Asia Pacific / Politics

Trump, Moon discuss North Korean threat to scrap landmark summit

AFP-JIJI, Kyodo

U.S. President Donald Trump and South Korean President Moon Jae-in on Sunday discussed North Korea’s recent threats to cancel its unprecedented summit with Washington, Seoul’s presidential office said.

In a phone conversation on Sunday, Trump and Moon “exchanged views on various actions taken by North Korea recently,” Moon’s office said in a statement.

The two leaders agreed to “work closely” for the success of the landmark summit in Singapore on June 12, which would be the first meeting between a sitting U.S. president and a North Korean leader.

Moon and Trump due to meet in Washington on Tuesday.

After weeks of warm words and diplomatic backslapping, Pyongyang abruptly threatened to pull out of the planned summit next month because of U.S. demands for “unilateral nuclear abandonment,” according to the North’s official Korean Central News Agency.

“If the U.S. is trying to drive us into a corner to force our unilateral nuclear abandonment, we will no longer be interested in such dialogue and cannot but reconsider our proceeding” to the summit,” KCNA quoted Kim Kye Gwan, first vice minister of foreign affairs, as saying last Wednesday.

North Korea also canceled a ministerial-level meeting with South Korea planned for the same day, citing its opposition to ongoing joint military drills carried out by Seoul and Washington.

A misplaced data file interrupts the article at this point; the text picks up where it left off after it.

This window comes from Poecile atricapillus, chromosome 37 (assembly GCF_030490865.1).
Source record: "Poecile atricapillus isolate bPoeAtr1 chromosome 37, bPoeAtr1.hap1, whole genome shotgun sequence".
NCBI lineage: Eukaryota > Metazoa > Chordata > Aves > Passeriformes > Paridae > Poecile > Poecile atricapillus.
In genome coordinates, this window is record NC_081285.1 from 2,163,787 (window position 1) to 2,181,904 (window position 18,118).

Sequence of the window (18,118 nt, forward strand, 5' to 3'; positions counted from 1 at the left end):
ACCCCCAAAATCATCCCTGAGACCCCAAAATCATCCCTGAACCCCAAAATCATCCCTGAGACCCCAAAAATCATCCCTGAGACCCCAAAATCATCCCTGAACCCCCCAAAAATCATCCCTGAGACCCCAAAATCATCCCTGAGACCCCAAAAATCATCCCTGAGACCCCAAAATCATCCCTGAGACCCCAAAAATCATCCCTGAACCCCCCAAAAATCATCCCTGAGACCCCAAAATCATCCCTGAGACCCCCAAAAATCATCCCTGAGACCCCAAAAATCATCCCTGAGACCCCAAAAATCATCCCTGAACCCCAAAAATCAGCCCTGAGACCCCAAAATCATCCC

North Korea’s sudden shift in attitude followed a weekslong charm offensive that has seen leader Kim Jong Un hold a historic summit with Moon and meet twice with Chinese President Xi Jinping.

At a dramatic summit last month in the Demilitarized Zone dividing their two countries, Kim and Moon pledged to pursue nuclear disarmament and a peace treaty.

Pyongyang also raised hopes ahead of the U.S. summit by announcing it will destroy its nuclear testing site next week.

But the promise is open to interpretation on both sides and the North has spent decades developing its atomic arsenal, culminating last year in its sixth nuclear test — by far its biggest to date — and the launch of missiles capable of reaching the U.S.